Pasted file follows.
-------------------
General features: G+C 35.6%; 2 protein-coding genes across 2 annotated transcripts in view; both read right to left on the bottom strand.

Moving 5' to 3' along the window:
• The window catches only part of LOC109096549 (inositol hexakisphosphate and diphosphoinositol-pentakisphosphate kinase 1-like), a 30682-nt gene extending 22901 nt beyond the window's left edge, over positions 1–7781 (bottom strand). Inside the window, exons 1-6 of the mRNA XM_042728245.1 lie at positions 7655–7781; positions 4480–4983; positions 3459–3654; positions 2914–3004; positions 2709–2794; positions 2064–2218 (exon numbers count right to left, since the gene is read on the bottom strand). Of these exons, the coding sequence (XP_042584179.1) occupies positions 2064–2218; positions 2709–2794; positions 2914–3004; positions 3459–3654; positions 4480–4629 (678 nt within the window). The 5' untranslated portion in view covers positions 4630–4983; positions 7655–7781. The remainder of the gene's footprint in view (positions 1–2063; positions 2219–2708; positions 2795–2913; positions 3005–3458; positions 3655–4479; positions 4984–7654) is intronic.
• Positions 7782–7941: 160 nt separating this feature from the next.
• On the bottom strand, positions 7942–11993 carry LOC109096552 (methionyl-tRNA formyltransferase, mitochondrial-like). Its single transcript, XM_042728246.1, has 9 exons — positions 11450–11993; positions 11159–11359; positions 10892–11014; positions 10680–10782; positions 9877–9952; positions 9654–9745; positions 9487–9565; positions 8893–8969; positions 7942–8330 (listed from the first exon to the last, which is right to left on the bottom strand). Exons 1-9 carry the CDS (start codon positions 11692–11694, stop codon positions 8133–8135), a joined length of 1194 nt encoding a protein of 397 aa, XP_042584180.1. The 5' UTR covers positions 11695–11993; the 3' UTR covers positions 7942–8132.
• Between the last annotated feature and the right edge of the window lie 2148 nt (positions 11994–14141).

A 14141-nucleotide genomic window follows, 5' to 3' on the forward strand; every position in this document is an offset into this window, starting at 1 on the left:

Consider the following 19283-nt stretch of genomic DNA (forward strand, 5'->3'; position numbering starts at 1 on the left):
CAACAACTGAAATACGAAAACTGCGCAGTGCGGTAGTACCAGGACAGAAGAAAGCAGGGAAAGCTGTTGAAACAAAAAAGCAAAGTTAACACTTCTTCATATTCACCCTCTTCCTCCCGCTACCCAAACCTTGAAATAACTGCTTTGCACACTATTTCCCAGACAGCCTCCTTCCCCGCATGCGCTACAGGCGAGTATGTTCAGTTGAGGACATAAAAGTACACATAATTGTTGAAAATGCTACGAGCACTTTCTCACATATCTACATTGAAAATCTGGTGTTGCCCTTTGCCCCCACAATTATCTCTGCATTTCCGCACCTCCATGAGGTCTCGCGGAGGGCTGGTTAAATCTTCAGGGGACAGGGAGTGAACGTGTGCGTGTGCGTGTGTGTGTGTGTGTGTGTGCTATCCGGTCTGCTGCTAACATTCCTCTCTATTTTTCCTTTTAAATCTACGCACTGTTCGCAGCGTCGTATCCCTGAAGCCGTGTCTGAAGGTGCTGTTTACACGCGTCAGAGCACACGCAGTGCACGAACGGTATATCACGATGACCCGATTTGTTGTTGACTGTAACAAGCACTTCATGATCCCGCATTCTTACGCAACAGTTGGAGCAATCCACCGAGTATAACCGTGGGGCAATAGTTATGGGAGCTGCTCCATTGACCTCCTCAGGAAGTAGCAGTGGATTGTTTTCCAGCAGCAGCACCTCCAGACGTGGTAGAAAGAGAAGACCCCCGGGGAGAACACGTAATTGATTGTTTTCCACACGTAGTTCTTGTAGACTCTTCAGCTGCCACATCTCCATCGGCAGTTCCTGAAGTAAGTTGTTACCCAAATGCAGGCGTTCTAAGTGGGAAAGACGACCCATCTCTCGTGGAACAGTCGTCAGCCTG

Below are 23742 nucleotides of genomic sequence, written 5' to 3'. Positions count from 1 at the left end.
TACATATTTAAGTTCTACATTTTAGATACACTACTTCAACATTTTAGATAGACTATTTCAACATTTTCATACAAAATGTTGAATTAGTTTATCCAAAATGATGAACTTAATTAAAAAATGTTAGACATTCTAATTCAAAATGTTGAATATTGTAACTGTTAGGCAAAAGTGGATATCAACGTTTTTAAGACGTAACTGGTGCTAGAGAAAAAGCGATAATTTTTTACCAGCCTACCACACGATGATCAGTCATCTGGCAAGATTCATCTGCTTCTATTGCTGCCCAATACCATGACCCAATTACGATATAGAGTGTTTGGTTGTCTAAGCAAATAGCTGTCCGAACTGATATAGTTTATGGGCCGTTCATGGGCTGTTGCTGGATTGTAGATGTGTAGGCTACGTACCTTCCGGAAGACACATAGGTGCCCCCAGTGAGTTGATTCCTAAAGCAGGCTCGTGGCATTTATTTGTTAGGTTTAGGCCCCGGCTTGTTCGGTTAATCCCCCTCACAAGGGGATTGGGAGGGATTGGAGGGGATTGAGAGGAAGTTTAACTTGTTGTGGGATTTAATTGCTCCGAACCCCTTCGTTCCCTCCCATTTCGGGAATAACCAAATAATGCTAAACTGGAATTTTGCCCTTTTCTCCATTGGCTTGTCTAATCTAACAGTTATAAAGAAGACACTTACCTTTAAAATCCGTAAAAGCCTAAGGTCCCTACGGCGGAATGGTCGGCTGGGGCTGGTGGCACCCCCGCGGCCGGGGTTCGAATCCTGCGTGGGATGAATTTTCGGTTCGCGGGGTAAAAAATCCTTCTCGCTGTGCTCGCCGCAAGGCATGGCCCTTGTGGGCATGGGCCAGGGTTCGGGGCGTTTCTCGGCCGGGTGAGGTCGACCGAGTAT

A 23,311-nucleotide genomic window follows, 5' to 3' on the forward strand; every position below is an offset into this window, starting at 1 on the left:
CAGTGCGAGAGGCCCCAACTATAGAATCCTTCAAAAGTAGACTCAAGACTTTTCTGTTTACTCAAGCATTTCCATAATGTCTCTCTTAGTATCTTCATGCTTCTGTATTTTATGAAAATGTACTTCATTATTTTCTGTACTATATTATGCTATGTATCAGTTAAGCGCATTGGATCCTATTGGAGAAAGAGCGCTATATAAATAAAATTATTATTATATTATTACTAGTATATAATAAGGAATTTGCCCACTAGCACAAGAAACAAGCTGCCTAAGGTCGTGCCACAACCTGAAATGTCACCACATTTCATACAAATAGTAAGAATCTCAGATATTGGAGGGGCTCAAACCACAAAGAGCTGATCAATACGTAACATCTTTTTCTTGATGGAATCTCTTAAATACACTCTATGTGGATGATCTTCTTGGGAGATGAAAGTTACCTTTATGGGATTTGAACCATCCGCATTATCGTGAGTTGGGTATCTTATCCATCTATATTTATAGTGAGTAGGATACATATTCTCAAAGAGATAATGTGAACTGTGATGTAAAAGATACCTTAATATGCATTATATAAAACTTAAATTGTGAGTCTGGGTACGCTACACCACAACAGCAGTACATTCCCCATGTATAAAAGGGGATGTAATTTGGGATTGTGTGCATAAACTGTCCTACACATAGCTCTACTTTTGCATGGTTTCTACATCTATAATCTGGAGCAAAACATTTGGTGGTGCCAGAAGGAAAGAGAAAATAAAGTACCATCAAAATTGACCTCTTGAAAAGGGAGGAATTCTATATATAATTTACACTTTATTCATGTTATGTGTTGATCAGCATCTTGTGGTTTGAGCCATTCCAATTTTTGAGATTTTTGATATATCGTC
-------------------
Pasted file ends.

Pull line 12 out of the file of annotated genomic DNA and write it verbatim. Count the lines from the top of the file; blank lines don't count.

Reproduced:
A 23,311-nucleotide genomic window follows, 5' to 3' on the forward strand; every position below is an offset into this window, starting at 1 on the left: